New Tax Schedules – Attachments for Your 1040

Many of the old federal forms known as schedules (e.g., Schedule A, Schedule C, Schedule K-1) are still being used, so the IRS is assigning numbers to the new schedules. Here are some of the new supplemental schedules introduced after the 1040 Form changes took effect during tax year 2018:

Schedule 2

Here is the draft version of Schedule 2 (Form 1040), Tax. The Schedule 2 form is used to report additional taxes broken into two parts. Part one of the form is to report Alternative Minimum Tax (AMT) and excess Premium Tax Credit repayment for health insurance purchased through the health insurance marketplace.

Part two of the form is used to report self-employment taxes, unreported social security and Medicare tax, additional tax on IRAs or other tax-favored accounts, household employment taxes, repayment of first-time home buyer credit, and section 965 net tax liability for foreign corporations.

Schedule 3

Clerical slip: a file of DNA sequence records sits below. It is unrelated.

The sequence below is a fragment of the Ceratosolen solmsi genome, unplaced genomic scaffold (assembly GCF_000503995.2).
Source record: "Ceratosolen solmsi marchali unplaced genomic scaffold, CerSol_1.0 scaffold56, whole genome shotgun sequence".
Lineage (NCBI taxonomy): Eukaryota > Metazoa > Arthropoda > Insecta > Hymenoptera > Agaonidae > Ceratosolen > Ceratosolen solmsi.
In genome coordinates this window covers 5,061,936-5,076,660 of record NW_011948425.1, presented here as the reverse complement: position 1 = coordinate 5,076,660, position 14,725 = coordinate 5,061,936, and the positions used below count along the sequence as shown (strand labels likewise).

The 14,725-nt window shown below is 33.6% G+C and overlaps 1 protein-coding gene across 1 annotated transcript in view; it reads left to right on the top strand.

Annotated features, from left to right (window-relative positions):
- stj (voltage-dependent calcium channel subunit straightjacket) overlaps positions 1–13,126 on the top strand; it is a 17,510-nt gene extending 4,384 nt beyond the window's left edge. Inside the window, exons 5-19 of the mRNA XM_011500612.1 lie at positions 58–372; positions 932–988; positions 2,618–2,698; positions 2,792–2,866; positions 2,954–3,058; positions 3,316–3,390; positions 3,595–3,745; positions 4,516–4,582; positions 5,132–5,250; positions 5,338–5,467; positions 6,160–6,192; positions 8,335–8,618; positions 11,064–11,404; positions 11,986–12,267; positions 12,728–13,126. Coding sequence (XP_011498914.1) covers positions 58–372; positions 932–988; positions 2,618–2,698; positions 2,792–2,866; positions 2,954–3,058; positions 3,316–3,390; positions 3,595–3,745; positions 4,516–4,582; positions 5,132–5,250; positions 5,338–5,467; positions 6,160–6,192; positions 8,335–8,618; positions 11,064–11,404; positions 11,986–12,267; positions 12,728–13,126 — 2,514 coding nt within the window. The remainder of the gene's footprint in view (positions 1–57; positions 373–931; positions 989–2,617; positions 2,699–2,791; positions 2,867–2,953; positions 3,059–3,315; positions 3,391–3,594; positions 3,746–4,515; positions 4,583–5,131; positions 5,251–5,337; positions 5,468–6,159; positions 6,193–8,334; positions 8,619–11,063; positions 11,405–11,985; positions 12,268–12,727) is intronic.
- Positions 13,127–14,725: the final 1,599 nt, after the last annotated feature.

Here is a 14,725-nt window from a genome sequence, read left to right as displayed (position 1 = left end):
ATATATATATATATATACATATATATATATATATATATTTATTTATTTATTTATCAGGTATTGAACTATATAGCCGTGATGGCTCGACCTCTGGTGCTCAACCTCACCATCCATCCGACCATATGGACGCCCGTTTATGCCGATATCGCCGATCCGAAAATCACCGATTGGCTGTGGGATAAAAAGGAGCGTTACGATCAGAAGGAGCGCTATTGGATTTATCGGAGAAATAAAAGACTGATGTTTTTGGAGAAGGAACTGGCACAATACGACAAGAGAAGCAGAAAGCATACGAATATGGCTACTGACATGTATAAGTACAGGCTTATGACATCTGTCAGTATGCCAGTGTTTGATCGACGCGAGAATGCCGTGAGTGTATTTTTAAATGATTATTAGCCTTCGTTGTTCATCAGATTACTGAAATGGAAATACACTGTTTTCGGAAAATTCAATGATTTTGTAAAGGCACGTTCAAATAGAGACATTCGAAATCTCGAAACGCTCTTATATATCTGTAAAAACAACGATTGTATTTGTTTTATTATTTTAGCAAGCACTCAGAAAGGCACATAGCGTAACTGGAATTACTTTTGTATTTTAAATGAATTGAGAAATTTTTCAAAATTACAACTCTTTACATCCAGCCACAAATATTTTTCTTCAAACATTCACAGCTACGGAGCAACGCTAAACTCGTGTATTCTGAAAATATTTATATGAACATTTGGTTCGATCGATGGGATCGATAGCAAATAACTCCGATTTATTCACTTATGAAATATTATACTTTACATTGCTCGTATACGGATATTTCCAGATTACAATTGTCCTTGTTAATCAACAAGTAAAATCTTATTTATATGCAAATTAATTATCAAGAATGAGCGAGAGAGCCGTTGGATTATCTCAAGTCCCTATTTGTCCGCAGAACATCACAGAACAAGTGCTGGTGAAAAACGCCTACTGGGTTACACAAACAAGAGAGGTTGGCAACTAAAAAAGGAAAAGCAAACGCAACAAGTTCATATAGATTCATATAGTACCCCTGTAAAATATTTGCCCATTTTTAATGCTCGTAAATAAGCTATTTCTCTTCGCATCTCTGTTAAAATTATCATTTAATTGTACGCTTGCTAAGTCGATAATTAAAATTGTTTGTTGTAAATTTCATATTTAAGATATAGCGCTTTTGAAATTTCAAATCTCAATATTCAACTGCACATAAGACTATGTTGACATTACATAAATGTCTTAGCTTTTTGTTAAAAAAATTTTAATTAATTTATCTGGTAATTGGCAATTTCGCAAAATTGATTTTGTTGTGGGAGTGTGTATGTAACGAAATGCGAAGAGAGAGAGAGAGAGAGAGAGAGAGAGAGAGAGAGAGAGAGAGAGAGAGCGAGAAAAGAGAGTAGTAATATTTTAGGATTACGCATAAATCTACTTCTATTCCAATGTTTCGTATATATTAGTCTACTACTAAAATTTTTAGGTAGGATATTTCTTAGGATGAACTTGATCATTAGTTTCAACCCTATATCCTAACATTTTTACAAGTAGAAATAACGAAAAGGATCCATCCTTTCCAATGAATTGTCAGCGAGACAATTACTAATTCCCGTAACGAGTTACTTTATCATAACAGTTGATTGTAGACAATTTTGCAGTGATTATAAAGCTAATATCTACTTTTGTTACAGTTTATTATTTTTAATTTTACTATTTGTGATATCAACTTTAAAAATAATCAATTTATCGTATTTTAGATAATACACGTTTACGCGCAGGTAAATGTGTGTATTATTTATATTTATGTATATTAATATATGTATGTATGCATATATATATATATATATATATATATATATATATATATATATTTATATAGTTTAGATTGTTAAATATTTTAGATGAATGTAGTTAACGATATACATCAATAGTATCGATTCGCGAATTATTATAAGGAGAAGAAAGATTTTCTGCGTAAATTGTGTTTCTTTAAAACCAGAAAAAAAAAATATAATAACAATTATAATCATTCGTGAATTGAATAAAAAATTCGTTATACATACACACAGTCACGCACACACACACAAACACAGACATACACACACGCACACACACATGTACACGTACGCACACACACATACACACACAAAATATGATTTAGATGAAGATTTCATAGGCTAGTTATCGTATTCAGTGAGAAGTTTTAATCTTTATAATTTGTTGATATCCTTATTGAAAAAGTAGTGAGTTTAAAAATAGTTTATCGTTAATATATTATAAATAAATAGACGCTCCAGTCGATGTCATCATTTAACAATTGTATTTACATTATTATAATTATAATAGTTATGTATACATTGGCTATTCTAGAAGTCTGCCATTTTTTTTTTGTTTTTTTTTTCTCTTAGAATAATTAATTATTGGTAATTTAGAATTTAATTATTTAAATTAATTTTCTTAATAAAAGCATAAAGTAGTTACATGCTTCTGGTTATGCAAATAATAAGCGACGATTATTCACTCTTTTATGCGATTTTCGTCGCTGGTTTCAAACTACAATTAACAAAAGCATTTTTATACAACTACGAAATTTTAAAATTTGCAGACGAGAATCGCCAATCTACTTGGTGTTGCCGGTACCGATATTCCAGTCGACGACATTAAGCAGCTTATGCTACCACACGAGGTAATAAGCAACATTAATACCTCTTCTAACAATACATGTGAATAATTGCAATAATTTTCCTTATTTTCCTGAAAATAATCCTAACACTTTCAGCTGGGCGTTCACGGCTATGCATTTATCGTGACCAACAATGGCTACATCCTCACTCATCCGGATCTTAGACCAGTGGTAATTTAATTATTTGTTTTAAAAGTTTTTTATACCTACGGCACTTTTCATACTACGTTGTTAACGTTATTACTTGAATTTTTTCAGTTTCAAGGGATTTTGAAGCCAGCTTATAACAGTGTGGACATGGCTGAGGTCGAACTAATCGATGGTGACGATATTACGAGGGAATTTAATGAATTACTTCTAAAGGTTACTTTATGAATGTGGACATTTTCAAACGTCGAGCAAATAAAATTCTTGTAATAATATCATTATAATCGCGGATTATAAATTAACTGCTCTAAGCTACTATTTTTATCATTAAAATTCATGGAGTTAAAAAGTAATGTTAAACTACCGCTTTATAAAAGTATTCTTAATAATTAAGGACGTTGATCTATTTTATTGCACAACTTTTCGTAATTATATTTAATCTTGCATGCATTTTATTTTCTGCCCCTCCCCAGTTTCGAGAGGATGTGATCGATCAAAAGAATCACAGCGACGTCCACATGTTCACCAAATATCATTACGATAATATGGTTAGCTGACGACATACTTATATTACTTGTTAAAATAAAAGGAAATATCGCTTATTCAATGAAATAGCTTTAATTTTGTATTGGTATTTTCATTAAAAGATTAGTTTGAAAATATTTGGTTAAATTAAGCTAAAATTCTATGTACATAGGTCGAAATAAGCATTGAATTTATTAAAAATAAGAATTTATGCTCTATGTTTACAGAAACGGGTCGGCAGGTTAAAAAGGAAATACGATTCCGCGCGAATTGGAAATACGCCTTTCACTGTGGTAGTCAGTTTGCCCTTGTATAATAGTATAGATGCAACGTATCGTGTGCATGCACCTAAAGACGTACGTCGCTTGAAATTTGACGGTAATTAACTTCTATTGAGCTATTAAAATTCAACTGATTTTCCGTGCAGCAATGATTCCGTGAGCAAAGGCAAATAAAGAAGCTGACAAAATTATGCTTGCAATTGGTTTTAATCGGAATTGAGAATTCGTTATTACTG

Here is the draft version of Schedule 3 (Form 1040). This form is used to report additional credits and payments, split into two parts: refundable and non-refundable credits. Nonrefundable tax credits to report include the Foreign Tax Credit, the Credit for Child and Dependent Care Expenses, education tax credits, and the Residential Energy Efficiency Tax Credit. Other credits include overpaid taxes in previous years or previously made social security tax payment in excess.

Schedule 4

Here is the draft version of Schedule 4 (Form 1040), Other Taxes. This schedule is used to report items such as self-employment tax, household employment taxes, and the health care “individual responsibility” tax.

Schedule 5

Here is the draft version of Schedule 5 (Form 1040), Other Payments and Refundable Credits. This schedule is used to enter any estimated tax payments that you made during the year, and report refundable credits such as the Net Premium Tax Credit and the Credit for Federal Tax Paid on Fuels.

From the looks of it, nearly everyone will need to include additional schedules/forms as attachments with their new 1040 return. So does this really simplify the process? Let us know after you’ve filed next year.

Where to send your Form 1040

For taxpayers and tax professionals filing any of the new 1040 Forms, you can either e-file online or submit a paper filing by mailing your documents. Visit the IRS website to view the table of specific filing locations to find the mailing address to send your Form 1040 to if you are not filing online.